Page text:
AAN Demands Neurology Be Recognized in Proposed Physician Payment Reform

December 6, 2011


In November the AAN, along with many other physician specialties, attended a meeting convened by Rep. Allyson Schwartz (D-PA) to discuss a policy framework that would fundamentally restructure the Medicare physician payment system. Specifically her proposal would eliminate all future payment cuts to physicians called for by the Medicare Sustainable Growth Rate (SGR) formula, and would, after four years, transition away from fee-for-service to new innovative care models in the long-term.

Although her blueprint has some merit, the most immediate and well-defined section of Schwartz's proposal provides more bonuses to primary care physicians while excluding neurology and other cognitive specialists. The plan would differentiate payment updates based on specialty designation alone by providing a 2.5-percent increase for primary care providers as defined by the Affordable Care Act (ACA) and 0.5-percent increase for all other specialties for four years. This differential would be on top of the 10 percent primary care incentive that was passed as a part of the ACA.

If enacted, after four years, Schwartz's proposal would result in the average primary care physician earning approximately 18 percent more than neurologists for billing the exact same evaluation and management (E/M) services.

After learning of this proposal the AAN has led the charge to alter this provision to include cognitive specialists, beginning with a series of follow-up meetings with Rep. Schwartz staff. The AAN has been joined in these efforts by members of the Cognitive Specialty Coalition, which include Endocrinology, Rheumatology, and Infectious Disease.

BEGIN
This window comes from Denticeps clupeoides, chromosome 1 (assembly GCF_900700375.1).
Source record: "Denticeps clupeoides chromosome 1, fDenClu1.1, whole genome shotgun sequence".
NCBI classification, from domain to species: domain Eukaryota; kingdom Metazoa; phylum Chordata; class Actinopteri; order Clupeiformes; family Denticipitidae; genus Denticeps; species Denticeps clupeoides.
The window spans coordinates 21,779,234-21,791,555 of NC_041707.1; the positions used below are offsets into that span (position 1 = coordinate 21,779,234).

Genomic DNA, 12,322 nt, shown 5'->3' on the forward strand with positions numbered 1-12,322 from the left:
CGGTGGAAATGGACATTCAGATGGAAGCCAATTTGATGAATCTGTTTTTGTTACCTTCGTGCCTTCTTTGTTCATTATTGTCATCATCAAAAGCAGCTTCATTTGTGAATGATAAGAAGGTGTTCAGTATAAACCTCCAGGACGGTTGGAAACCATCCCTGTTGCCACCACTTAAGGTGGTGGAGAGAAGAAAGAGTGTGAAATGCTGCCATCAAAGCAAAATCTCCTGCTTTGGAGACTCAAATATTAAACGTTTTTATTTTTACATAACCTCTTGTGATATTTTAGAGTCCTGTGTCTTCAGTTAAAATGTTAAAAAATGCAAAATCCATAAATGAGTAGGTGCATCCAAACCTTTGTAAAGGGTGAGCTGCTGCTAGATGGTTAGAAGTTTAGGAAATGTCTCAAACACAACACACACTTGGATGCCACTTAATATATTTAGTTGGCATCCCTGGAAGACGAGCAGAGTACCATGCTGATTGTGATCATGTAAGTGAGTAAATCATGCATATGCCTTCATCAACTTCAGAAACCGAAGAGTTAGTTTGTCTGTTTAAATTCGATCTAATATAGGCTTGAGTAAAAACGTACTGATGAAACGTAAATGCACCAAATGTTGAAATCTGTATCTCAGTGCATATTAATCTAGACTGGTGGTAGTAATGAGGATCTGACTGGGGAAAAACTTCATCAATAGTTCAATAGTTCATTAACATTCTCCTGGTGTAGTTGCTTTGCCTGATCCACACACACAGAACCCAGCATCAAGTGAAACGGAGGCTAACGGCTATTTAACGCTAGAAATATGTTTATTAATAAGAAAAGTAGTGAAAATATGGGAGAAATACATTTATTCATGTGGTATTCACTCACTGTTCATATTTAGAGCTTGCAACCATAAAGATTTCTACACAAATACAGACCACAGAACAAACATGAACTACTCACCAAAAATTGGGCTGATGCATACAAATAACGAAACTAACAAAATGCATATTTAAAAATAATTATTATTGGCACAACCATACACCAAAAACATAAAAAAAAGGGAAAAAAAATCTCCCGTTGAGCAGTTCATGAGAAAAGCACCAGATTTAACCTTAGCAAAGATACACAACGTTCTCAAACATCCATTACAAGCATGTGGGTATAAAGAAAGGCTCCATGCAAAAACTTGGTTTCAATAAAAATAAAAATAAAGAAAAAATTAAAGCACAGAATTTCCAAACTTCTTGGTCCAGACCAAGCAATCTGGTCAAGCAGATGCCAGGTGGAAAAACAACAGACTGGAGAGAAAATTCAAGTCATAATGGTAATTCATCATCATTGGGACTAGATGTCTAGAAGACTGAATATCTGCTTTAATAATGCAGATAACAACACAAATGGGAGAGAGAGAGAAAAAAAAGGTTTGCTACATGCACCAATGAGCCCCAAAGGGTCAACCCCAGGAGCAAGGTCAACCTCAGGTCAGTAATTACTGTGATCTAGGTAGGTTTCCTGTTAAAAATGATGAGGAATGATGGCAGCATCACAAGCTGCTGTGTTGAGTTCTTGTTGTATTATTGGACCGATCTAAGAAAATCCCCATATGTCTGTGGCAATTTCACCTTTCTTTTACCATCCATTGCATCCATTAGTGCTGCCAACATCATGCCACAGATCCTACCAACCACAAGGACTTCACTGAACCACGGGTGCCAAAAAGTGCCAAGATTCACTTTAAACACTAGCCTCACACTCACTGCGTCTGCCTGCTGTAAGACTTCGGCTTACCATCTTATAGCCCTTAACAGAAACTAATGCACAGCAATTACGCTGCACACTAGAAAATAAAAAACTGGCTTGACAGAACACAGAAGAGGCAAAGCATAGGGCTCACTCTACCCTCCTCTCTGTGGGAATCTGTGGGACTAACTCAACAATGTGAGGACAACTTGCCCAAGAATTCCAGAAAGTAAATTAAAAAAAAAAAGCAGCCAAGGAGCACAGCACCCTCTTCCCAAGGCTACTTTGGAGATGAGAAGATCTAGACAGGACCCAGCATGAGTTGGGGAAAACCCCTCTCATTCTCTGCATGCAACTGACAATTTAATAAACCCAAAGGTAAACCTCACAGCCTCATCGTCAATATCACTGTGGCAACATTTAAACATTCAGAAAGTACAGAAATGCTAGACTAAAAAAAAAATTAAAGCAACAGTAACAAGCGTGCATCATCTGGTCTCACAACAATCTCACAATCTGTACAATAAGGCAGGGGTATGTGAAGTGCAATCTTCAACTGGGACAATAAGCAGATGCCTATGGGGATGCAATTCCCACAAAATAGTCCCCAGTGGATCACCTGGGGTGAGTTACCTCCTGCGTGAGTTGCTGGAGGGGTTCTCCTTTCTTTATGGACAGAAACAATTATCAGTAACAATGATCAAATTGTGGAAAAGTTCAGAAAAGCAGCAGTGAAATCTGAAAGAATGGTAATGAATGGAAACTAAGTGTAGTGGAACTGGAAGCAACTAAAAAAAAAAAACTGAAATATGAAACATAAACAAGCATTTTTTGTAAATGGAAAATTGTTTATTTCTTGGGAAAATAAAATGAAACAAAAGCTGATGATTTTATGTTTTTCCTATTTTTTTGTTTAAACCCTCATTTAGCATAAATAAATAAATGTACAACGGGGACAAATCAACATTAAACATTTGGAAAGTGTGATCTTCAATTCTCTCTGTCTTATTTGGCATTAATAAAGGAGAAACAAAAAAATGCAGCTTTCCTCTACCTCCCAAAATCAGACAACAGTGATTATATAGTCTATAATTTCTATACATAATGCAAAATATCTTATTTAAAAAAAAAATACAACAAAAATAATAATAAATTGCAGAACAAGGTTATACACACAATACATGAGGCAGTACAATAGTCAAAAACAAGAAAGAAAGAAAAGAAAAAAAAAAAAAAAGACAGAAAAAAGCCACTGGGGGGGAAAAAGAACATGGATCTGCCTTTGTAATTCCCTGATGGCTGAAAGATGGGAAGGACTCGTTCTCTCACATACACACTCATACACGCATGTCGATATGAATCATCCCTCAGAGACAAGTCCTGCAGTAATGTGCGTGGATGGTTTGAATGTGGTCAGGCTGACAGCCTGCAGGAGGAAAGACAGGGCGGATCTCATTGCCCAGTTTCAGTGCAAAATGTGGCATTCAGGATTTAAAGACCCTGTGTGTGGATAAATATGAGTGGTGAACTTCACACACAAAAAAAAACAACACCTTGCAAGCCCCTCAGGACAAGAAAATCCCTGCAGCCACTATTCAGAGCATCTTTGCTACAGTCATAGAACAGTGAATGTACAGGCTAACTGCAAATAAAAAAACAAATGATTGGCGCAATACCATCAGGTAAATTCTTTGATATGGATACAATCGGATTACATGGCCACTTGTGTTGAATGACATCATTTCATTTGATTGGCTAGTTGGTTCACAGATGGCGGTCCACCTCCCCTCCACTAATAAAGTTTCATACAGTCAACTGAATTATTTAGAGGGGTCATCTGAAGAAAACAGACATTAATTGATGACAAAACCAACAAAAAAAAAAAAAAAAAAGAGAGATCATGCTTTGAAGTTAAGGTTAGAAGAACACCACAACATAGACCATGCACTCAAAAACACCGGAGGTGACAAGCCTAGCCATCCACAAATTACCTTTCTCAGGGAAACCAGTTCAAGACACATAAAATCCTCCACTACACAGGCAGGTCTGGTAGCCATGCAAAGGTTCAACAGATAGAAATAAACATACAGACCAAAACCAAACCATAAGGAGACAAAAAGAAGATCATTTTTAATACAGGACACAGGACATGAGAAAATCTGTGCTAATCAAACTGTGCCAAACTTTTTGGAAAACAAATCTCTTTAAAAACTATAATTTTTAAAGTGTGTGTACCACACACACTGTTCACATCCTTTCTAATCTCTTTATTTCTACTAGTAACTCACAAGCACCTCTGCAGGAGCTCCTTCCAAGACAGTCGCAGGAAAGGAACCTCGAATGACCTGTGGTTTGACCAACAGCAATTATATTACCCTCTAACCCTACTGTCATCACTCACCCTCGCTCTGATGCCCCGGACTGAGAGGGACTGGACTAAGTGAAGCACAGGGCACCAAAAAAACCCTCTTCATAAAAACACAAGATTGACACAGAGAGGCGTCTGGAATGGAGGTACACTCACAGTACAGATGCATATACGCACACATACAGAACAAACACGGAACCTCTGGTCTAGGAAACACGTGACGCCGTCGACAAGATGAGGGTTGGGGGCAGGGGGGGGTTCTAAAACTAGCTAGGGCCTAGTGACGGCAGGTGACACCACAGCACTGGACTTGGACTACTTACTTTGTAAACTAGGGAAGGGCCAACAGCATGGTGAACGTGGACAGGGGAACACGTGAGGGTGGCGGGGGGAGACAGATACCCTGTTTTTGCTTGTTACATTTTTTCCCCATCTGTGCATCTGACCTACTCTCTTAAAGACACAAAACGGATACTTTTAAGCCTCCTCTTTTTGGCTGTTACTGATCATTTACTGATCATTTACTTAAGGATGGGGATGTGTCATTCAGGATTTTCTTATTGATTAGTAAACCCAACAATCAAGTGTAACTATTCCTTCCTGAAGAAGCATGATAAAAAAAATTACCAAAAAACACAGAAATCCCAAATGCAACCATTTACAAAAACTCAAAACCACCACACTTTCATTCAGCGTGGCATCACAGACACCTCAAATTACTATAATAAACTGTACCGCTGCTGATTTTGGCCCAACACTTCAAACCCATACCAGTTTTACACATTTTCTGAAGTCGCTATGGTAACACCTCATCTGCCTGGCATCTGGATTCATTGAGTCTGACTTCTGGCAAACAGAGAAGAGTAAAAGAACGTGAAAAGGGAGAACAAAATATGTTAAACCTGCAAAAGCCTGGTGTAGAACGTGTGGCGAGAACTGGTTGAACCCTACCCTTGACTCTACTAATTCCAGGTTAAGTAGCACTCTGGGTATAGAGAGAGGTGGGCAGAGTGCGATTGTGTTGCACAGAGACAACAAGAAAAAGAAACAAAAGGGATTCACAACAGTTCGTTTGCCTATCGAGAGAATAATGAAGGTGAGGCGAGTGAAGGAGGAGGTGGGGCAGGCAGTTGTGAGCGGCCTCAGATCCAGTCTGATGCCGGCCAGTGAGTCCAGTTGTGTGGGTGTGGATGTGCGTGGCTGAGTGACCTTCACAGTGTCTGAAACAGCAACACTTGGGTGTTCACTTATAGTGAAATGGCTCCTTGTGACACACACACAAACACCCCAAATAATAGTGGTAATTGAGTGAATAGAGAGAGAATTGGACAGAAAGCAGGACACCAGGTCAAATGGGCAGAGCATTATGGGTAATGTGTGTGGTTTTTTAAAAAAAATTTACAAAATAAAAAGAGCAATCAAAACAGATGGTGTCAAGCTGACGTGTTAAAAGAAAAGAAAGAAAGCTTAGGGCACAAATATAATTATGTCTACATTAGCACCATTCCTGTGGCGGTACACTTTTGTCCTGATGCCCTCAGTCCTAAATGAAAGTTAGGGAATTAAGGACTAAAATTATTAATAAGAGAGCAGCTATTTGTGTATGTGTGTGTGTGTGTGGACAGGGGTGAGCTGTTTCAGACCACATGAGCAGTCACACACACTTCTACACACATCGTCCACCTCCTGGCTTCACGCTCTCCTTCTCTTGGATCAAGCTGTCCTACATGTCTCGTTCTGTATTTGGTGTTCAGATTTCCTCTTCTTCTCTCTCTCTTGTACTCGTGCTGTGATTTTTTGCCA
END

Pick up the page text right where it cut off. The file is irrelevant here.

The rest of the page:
Most recently the AAN sent a letter to Rep. Schwartz detailing that cognitive specialists bill the same evaluation and management (E/M) codes, have similar recruiting problems, and commensurate income levels as primary care providers.

The letter went on to state that "picking winners and losers based on specialty designation, as the ACA did, will lead to the unintended consequence of an imbalanced physician workforce that does not provide the proper mix of physicians necessary to meet the needs of Medicare beneficiaries. Left out will be cognitive specialists who often manage care for patients with chronic disease, preventing hospital stays and costly surgeries. These valuable services go beyond primary care, improving patient outcomes and decreasing costs, and they must be properly compensated in order to ensure patient access."

Rep. Schwartz plans to introduce her proposal as a bill in the US House of Representatives in the near future. The AAN will continue to push for a change in this provision prior to the bill's introduction.

Read the full letter to Rep. Schwartz.

Learn more about getting involved in AAN advocacy.